Self-Interfaces: Utilizing Real-Time Biofeedback in the Wild to Elicit Subconscious Behavior Change

Nava Haghighi, Arvind Satyanarayan

A variety of design iterations were explored to identify the most desirable design language ranging from more device-like designs to more biologically-inspired typologies. Actuators were linearly arranged to accommodate variation in the sequence of the beats.

Abstract

Self-Interfaces are interfaces that intuitively communicate relevant subconscious physiological signals through biofeedback to give the user insight into their behavior and assist them in creating behavior change. The human heartbeat is a good example of an intuitive and relevant haptic biofeedback; does not distract and is only felt when the heart beats fast. In this work, we discuss the design and development of a wearable haptic Self-Interface for Electrodermal Activity (EDA). EDA is a covert physiological signal correlated with high and low arousal affective states. We will evaluate the effectiveness of the EDA Self-Interface based on its intuitiveness, its ability to generate useful insight, whether this insight leads to behavior change, and whether the user can develop an intuitive awareness of their EDA over time when the device is removed. We hope the findings from this study will help us establish a series of guidelines for development of other Self-Interfaces in the future.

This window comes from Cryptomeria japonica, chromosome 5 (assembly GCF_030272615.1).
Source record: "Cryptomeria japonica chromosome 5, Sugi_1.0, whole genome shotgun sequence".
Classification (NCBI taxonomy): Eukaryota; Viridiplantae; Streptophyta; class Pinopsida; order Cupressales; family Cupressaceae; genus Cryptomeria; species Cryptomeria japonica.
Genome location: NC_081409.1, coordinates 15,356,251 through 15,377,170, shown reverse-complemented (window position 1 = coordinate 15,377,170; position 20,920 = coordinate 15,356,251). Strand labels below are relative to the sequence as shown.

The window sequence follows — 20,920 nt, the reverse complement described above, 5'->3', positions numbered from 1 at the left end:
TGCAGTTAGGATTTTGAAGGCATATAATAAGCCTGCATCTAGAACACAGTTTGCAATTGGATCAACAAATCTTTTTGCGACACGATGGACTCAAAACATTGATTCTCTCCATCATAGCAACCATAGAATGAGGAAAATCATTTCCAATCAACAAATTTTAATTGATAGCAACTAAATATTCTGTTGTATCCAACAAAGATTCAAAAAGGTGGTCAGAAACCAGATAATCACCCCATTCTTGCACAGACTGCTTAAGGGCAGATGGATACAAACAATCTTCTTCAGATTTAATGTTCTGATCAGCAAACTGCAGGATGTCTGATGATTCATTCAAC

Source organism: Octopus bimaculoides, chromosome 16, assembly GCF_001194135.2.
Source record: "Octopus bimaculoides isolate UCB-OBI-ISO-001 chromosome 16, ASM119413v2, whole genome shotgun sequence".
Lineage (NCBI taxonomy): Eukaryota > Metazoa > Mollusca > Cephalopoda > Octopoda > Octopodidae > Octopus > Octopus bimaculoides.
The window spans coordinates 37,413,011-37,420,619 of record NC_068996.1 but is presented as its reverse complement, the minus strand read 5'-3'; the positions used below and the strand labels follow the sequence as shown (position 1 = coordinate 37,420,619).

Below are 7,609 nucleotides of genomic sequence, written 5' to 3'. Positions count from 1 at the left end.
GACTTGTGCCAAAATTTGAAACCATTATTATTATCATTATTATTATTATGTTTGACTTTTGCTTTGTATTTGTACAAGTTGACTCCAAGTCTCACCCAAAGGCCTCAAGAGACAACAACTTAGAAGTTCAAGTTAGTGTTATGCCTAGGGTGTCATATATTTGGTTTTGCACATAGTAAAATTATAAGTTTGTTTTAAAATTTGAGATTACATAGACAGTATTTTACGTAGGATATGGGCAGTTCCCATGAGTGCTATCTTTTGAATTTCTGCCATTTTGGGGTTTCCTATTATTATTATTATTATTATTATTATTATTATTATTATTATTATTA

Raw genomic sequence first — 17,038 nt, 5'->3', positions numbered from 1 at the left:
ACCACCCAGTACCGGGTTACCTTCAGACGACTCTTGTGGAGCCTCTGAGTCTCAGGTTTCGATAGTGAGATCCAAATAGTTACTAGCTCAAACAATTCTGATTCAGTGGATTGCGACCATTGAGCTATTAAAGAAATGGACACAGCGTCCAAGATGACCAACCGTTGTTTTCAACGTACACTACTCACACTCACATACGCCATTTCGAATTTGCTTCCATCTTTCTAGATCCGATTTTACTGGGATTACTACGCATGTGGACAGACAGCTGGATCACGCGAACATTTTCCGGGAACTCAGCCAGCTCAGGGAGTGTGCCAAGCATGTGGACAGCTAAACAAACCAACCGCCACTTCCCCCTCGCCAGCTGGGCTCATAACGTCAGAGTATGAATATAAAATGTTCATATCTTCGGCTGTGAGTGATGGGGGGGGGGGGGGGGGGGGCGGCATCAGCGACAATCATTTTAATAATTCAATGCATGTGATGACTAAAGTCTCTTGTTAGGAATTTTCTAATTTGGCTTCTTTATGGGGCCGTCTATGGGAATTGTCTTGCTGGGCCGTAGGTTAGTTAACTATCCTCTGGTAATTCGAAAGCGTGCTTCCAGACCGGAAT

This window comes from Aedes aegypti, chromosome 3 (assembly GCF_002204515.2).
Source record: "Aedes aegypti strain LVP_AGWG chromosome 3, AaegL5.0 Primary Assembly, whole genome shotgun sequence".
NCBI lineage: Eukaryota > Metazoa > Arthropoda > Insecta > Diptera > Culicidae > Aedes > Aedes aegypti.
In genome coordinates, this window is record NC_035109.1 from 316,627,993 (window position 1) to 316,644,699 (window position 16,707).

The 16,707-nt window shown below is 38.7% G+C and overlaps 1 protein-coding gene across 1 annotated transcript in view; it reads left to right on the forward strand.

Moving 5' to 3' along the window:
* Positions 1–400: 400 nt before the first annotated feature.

Citation

Self-Interfaces: Utilizing Real-Time Biofeedback in the Wild to Elicit Subconscious Behavior Change

Nava Haghighi, Arvind Satyanarayan

Work-in-Progress of ACM Tangible, Embedded, and Embodied Interaction (TEI), 2020.

Bibtex

@inproceedings{2020-self-interfaces,
 title = {{Self-Interfaces: Utilizing Real-Time Biofeedback in the Wild to Elicit Subconscious Behavior Change}},
 author = {Nava Haghighi AND Arvind Satyanarayan},
 booktitle = {Work-in-Progress of ACM Tangible, Embedded, and Embodied Interaction (TEI)},
 year = {2020},
 url = {http://vis.csail.mit.edu/pubs/self-interfaces}
}

Materials